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I prefer to write solid shell code, so the errexit & nounset is alway set.

The following code will stop at bad_command line

#!/bin/bash
set -o errexit ; set -o nounset
bad_command # stop here
good_command

I want to capture it, here is my method

#!/bin/bash
set -o errexit ; set -o nounset
rc=1
bad_command && rc=0 # stop here
[ $rc -ne 0 ] && do_err_handle
good_command

Is there any better or cleaner method

My Answer:

#!/bin/bash
set -o errexit ; set -o nounset
if ! `bad_command` ; then
  # error handle here
fi
good_command
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2  
Don't set errexit if you want to handle errors. Handle errors if you want to handle errors. Setting errexit is abdicating from your responsibility to handle errors properly. I've never found it necessary to use nounset, but I am reasonably good at spelling consistently. –  Jonathan Leffler Mar 9 '12 at 6:28
11  
Always use errexit even if you want to handle errors. Any external command can fail and unless you plan on adding error handling for each|command|in|a&&work||flow then errexit will at least help protect you and the user. Same with nounset, not using it is like not using assert in other languages (because I never make errors, ever...) –  Paul Hargreaves Sep 12 '12 at 20:54
    
FYI, none of these catch the full range of errexit codes. If your bad_command internally calls another command, e.g. bad_com2, then errexit would crash the entire program. However, the checks listed here would miss the exit code of bad_com2 as long as it doesn't affect the exit code of bad_command. Given that you're asking this question, you're probably well aware of this limitation, but others might think that these methods are a replacement for errexit :-) –  Hamy Jun 18 at 6:54
    
My above comment shows a bad situation too - you can't have a 'test' for "will errexit causing a failure" - your only option is to enable it and see. –  Hamy Jun 18 at 6:56

5 Answers 5

up vote 7 down vote accepted

How about this? If you want the actual exit code ...

#!/bin/sh                                                                       
set -e

cat /tmp/doesnotexist && rc=$? || rc=$?                                         
echo done $rc        

cat /dev/null && rc=$? || rc=$?                                                 
echo done $rc   

Output:

cat: /tmp/doesnotexist: No such file or directory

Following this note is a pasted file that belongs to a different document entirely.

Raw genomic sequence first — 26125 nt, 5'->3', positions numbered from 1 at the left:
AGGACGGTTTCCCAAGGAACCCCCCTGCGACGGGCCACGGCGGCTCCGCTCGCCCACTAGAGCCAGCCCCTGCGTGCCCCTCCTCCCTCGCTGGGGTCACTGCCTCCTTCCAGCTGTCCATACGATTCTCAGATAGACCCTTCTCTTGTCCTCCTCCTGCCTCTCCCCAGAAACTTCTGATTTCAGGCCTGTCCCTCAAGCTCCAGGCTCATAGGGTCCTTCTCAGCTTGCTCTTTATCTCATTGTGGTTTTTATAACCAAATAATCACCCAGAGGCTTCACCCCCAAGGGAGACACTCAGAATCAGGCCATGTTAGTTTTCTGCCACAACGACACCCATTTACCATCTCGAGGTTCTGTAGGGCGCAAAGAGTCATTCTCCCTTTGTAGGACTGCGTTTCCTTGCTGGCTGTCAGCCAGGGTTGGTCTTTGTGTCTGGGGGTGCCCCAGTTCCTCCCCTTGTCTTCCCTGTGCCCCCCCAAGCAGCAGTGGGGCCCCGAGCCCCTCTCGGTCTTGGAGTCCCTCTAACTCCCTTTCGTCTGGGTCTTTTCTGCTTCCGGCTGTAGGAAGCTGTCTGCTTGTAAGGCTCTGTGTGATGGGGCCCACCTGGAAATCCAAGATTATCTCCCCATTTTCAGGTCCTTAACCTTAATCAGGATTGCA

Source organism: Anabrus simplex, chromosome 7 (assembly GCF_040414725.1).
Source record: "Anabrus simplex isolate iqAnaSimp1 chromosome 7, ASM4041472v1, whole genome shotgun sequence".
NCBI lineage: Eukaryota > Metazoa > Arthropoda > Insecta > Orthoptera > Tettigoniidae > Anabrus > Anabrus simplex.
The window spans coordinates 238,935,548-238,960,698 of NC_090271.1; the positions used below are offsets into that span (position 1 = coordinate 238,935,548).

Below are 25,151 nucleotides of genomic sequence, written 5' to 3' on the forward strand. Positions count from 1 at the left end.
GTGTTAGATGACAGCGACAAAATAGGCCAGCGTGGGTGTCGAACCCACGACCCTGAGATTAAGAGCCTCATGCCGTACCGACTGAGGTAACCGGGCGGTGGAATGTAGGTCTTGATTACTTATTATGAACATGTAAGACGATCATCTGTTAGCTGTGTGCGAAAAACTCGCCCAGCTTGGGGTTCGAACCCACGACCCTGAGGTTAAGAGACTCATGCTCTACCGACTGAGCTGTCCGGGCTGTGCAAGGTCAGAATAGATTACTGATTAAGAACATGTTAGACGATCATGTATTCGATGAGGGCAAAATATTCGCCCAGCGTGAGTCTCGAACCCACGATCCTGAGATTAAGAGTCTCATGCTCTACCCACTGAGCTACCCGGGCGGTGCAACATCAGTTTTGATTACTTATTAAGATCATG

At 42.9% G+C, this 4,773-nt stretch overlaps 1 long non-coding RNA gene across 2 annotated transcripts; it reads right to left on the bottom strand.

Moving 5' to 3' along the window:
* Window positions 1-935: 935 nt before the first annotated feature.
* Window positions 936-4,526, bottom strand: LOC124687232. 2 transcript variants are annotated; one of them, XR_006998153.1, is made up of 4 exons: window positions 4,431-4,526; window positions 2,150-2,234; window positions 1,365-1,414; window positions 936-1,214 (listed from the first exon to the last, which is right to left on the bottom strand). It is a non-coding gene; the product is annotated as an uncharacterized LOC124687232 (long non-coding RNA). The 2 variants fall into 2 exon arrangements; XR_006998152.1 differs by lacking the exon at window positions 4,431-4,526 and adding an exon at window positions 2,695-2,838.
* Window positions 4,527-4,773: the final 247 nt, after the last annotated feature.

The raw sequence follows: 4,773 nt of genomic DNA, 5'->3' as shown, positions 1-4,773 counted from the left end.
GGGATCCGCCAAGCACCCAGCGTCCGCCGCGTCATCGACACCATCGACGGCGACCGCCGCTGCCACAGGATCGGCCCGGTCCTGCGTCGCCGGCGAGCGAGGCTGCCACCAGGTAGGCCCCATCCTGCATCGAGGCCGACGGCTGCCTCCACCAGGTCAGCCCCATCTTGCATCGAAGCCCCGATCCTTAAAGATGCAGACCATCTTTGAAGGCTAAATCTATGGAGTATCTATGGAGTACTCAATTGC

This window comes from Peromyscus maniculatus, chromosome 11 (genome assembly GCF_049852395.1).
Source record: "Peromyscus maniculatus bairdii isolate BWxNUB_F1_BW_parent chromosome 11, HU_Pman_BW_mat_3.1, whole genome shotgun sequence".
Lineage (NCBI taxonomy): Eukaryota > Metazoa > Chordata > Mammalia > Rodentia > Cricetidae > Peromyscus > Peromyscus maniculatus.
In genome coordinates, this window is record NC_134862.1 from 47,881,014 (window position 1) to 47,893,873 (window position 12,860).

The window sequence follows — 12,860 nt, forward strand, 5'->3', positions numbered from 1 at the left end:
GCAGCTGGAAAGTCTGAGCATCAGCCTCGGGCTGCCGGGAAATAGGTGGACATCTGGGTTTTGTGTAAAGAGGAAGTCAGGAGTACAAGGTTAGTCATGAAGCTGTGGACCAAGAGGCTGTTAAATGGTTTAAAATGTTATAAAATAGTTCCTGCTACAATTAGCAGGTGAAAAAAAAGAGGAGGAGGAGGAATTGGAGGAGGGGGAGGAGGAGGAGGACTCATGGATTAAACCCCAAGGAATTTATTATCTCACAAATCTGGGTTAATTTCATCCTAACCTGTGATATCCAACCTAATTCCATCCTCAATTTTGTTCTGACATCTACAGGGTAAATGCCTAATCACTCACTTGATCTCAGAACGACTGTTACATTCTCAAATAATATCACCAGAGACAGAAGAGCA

done 1
done 0
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I like this method, it is lean. –  Daniel YC Lin Apr 6 '13 at 23:17

Agree with comments, so if you can give up errexit then you can easily shorten your code to

 bad_command || do_err_handle
 good_command

I hope this helps.

share|improve this answer
    
thanks, I don't want to give up errexit. You give me good hint. –  Daniel YC Lin Mar 16 '12 at 1:19
2  
To expand on this: bad_command || { echo "My error message explaining why the crash"; exit 1} –  Paul Hargreaves Sep 12 '12 at 20:49

Keep with errexit. It can help find bugs that otherwise might have unpredictable (and hard to detect) results.

#!/bin/bash
set -o errexit ; set -o nounset

bad_command || do_err_handle
good_command

The above will work fine. errexit only requires that the line pass, as you do with the bad_command && rc=0. Therefore, the above with the 'or' will only run do_err_handle if bad_command fails and, as long as do_err_handle doesn't also 'fail', then the script will continue.

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3  
This is the correct way of doing it. To expand further, bad_command || { echo "My error message explaining why the crash"; exit 1} –  Paul Hargreaves Sep 12 '12 at 20:58

what if you want to know exit status of bad_command?

I think the simplest way is to disable errexit:

#!/bin/sh
set -o errexit

some_code_here

set +o errexit
bad_command
status=$?
set -o errexit
process $status
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3  
This technique is ok if you only have to catch one command, but if you want to correctly handle lots of commands that may return codes (like grep, diff etc) then it'll prove painful. –  Paul Hargreaves Sep 12 '12 at 20:51
    
@PaulHargreaves but this seems really the only way to get the error code of the command. Probably needed, but useful in some cases. –  vadipp Feb 8 '13 at 3:43
set -o errexit

bad_command || {
  resp_code=$?
  echo Bad Thing $resp_code happened
}
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